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Published by: Dbalt on Jun 08, 2013
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The Clinical DescriptionDiagnostic Criteria for 307.51
Anorexia Nervosa
1. Refusal to maintain body weight at or above a minimally normal weight for ageand height, e.g. weight loss leading tomaintenance of body weight less than 85%of that expected; or failure to makeexpected weight gain during period ofgrowth, leading to body weight less than85% of that expected.2. Intense fear of gaining weight or becomingfat even though underweight.3. Disturbance in the way in which ones bodyweight or shape is experienced, undueinfluence of body eight or shape on self-evaluation, or denial of the seriousness ofthe current low body weight.4. In post-menarcheal women, amenorrhea,i.e., the absence of at least threeconsecutive menstrual cycles. A woman isconsidered to have amenorrhea if her periods occur only following hormone, e.g.,estrogen, administration.
(DSM-IV-TR, American Psychiatric Association, 2000)
To this basic outline can be added a series ofother characteristics, which may accompanythe most central features of anorexia:restricting type or binge eating/purging type.Hair loss, growth of lanugo - (fine hair growingall over the body, including on the face),lowered body temperature and heart rate,low blood pressure, feeling cold, poor circulation, dry skin, brittle nails, insomnia,excessive exercising directed to weight loss,obsessional focus on food and calories,loneliness, social isolation, withdrawnbehavior, loss of the ability to concentrate onanything else, low self-esteem, and selfhatred.Just as it is easier to deal with physical illnesssooner rather than later, so it is easier to helpsomeone with anorexia when they have anearly form of the illness rather than when theobsessions and phobias have become a wayof life.
Anorexia develops over a period of time. Theanorexic becomes very restrictive with foods.Some come to enjoy the feeling of hunger.Sometimes it starts with cutting out food that isconsidered fattening. Many anorexics eatmostly fruits and vegetables, neglecting thenutritional need for fat, protein andcarbohydrates. Anorexics deny the constanttug-of-war that goes on. Their bodies ravefood, but their minds will not allow them toeat. One way or another, by degrees, theanorexic person becomes increasinglypreoccupied with food, weight, shape andsize, and less and less available for ordinarylife. She withdraws more and more from socialinteraction and spends increasingly largeamounts of time on her own thinking abouthow much she has eaten, how much she willeat, how she can limit her intake further andso on. This preoccupation with food is notunusual for someone who is starving; what isstrange is that the anorexic starves while foodis all around her. The stress and conflictcreated by her biological need to eat and her psychological fear of doing so uses up most ofher time and energy.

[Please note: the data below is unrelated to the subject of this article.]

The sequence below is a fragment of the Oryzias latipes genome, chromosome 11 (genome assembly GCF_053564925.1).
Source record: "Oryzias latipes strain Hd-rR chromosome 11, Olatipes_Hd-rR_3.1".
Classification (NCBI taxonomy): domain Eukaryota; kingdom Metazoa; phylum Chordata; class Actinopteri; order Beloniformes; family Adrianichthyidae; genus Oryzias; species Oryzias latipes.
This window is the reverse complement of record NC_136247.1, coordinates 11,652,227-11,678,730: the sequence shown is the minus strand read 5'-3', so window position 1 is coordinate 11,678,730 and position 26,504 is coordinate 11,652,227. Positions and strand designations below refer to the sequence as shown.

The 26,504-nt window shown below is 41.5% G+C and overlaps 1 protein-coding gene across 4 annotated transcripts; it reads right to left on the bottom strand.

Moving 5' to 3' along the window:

Those around the anorexic often becomefrantic, angry and frustrated, as she withdrawsfrom ordinary life and ordinary relationships.Families and friends become distraught asthey see the one they love disappearing rightbefore their eyes. They cannot understandhow she can deny ordinary needs for foodand rest, for companionship and comfort.Irritation and anger often accompany their incomprehension. They are powerless over the anorexic and feel controlled andoutwitted. As the anorexic becomesphysically weaker, their anger is replaced byfear. The anorexic's behavior can end indeath or permanent damage to the mindand body.In contrast to those around her, the anorexicusually stays perfectly calm and somewhatremote. She may continue to insist that she isfat even when she is dangerouslyemaciated, and the thinner she gets themore irrational she becomes. Starvationaffects a
person’s capacity to think properly;
the starving anorexic certainly shows no signof being able to grasp the danger she is in. Infact, she often feels fine. She feels powerful,triumphant, excited. Her bid for power over herself and her needs has succeeded. She ison the way to perfection. She often feelscontempt for ordinary mortals who need todo things like eat and rest. She is not like that;she is in control.
Usually, the anorexic grew up in anenvironment where her feelings could not beexpressed freely. She did not learn how toidentify and talk about feelings; in fact, shehas come to believe that she does not havethem. She may find it extremely difficult toaccept that she has feelings (especiallydifficult or negative ones) at all. The
anorexic’s denial of her feelings in
generalmakes it more possible for her to deny her feelings of hunger. An anorexic does notknow she is hungry, and does not know if sheis angry or sad or disappointed. When shestarts to eat more normally, her recovery isonly beginning. She requires education toidentify and express feelings, and to believethat it is valid and important to experiencethem.

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